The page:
I probably started the wrong way around when it comes to Paul Verhoeven and his work, for most people he begins with Robocop (1987) a film that really is a key piece of modern cinema, that blends sci-fi and blockbuster, allowing two audiences can get a hell of a lot out of the otherwise ultra-violent film that can be seen to go to far. Violence I have learnt is really only effective when cranked up with some discussion behind it. You really do see what happens when a round of bullets comes your way. It’s over the top and caricatures that shows probably more than we see in reality, heightened to grab out attention, to see what violence really could do to an individual wreak havoc on society. Something that is sadly becoming more of a reality on the streets of America. Gun violence is sadly seen to be more prevalent.
You could say that Robocop is quite prophetic in its vision of a bleak violent future that holds the city of Detroit in fear. The police force are ready to strike at the lack of real defense against the criminals that run wild. With Clarence J. Boddicker (Kurtwood Smith) a known cop-killer on the loose, the cities most wanted man adding another cop to his every week. Whilst up above in corporate 1980’s America a new weapon in the name of public safety is being unveiled to a select few, a clunky two legged gun totting robot is still needing some adjustments before being rolled out. Violence to fight violence, there is no middle ground, enough fire-power and no room for maneuvering when it comes to law enforcement. Another method is soon proposed that can bring together man and machine.
On the streets we meet newly transfer Alex J. Murphy (Peter Weller) wide eyed, eager and not afraid to fight crime. Once he’s met his new partner Officer Anne Lewis (Nancy Allen) who had recently lost her last partner to Boddicker. They meet once more when the hungry new transfer is in pursuit, ready to make arrest. Aware that he’s out-numbered, he’s facing the very man whose killed many of his profession before. There’s a sense of revenge in the air, mixed with wanting to be a hero. Which backfires incredibly badly for him, shot to pieces and left for a dead, another cop killed on duty.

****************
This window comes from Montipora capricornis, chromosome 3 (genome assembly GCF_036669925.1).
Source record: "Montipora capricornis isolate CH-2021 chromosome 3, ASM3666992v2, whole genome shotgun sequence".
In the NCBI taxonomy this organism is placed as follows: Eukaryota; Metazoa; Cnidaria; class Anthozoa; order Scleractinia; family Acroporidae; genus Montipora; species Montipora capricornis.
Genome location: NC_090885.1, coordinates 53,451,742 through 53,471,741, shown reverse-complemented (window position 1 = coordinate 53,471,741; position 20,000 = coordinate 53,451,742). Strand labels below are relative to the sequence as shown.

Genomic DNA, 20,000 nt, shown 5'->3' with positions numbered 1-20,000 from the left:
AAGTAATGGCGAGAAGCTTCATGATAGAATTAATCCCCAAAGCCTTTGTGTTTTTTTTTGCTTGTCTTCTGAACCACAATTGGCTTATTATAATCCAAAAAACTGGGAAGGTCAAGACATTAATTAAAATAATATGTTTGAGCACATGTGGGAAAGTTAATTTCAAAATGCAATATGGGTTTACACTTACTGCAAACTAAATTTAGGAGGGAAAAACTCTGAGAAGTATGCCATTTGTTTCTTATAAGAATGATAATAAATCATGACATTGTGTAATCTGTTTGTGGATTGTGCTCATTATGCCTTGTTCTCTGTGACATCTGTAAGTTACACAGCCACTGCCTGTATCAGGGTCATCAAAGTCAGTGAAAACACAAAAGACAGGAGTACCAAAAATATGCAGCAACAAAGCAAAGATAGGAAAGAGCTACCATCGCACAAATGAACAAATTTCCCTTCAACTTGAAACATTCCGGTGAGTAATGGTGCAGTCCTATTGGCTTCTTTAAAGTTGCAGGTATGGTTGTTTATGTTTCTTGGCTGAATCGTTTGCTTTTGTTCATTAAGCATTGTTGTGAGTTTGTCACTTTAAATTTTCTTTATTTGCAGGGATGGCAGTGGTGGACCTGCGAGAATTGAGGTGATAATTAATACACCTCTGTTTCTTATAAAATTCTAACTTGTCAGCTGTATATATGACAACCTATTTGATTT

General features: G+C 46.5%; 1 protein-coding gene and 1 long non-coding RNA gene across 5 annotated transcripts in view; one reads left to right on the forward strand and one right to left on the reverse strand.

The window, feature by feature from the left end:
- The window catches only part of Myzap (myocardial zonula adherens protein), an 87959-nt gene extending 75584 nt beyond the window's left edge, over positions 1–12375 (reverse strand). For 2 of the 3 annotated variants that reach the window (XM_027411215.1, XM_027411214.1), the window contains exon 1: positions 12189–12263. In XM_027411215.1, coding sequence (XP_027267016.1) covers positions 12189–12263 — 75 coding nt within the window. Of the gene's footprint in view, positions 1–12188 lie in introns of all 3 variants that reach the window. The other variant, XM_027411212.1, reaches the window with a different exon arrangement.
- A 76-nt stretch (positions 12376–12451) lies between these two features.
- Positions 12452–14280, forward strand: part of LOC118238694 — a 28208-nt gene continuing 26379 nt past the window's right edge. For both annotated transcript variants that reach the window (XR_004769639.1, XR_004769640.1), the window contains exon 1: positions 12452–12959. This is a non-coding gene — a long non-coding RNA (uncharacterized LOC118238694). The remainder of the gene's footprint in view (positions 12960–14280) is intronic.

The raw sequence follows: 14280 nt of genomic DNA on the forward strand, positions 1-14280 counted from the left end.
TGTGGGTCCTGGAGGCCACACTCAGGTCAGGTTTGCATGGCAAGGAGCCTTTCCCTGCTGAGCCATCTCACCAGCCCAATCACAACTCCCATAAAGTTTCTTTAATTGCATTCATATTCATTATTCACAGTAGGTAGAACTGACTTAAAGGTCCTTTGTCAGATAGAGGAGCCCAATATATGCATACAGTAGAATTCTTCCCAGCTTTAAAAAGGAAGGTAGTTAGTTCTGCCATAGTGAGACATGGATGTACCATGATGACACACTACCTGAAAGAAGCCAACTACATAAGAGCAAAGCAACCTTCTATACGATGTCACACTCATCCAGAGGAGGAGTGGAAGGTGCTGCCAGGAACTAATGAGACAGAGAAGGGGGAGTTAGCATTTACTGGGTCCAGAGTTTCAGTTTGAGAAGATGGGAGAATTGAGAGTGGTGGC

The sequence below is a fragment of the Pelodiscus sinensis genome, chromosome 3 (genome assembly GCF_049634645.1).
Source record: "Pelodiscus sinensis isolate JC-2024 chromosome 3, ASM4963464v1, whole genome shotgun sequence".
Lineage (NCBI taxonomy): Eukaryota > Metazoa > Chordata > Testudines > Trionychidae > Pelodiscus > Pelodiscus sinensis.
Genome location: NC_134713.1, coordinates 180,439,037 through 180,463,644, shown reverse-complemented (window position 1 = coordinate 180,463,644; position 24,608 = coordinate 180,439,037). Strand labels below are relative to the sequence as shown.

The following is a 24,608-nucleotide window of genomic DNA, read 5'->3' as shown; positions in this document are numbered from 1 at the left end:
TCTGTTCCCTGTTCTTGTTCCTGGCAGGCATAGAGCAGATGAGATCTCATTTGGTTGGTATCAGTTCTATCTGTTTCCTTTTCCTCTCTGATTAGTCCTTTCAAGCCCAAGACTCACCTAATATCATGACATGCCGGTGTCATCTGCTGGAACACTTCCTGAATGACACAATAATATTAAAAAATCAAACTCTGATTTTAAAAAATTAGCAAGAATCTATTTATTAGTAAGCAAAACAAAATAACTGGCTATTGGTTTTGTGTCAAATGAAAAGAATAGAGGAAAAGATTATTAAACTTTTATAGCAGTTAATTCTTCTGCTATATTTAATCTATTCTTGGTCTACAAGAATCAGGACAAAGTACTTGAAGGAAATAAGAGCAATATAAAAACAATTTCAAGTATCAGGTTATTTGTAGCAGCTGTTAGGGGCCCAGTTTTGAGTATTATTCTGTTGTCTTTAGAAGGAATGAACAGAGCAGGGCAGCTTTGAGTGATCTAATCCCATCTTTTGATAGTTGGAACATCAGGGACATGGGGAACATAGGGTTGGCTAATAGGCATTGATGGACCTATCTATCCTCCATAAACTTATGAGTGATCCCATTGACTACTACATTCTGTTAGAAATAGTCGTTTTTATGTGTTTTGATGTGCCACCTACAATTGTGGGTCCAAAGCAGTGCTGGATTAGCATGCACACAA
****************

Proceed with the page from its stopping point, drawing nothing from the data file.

We leave the standard third person point of view to become Murphy as he is brought into hospital where they fail to revive him, its curtains for the once eager cop. Before wake up in the future behind the lens of a camera, our perception’s altered as we become the centre of attention. Discussion of technology, entering another world of great change and the unknown what is to come. Of course we all know, this is the transformation, the meeting of man and machine and the law into one being, a being that has three directive purpose to serve the public, to protect the innocent and uphold the law. A walking machine that at first has people in awe at the spectacle that is bringing down the crime-rate in Detroit single-handedly. His presence alone puts fear in the criminal and hope into the victim.
Whilst up above in the corporation that created him a war is brewing between Dick Jones (Ronny Cox) and his technology rival Bob Morton (Miguel Ferrer), things get dirty and quick as the plot thickens. Living in a world of luxury of indulgence mixed with copious amounts of power that looms ahead for either of them. It’s all hammy and dangerously fun when you look at his today, as they fight for the top job, it has to end badly for one of them with another twist that show just how corrupt this corporation can be.
Robocop is not only a walking talking prototype but also a pawn in a game that allows progress to move forward. Without considering the consequences of the coming together of so machine with man. Incredible to look at even today the costume has become iconic, the clunky design that packs quite a lot of fire-power too. We can easily forget that a man is inside all of that circuitry and armour that allows the law to be enforced without emotion of human memory. Which really is what Murphy is missing as the machine becomes more self-aware, his biology fights the technology to regain his independence his humanity which as we see uses as the real weapon as the film comes to it’s conclusion.
It becomes overblown, literally as the Robocop understands more about himself, his purposes and situation and future position in life and society. Boddicker is another pawn of the corporation that uses him to bring down, its becomes human against human when the machines ultimately fail, humanity is far stronger than any machine that we can produce. So how do we fight crime then? that’s the real question of this film how do you enforce the law and lengths do you go to. This is why Robocop stands the test of time more so today than ever before.
- CULT MOVIE MUSINGS: The Satirical & Social Politics of RoboCop (1987) (reflectionsonfilmandtelevision.blogspot.co.uk)
- Robocop (1987) – Promoting the Militarization of Police (1phil4everyill.wordpress.com)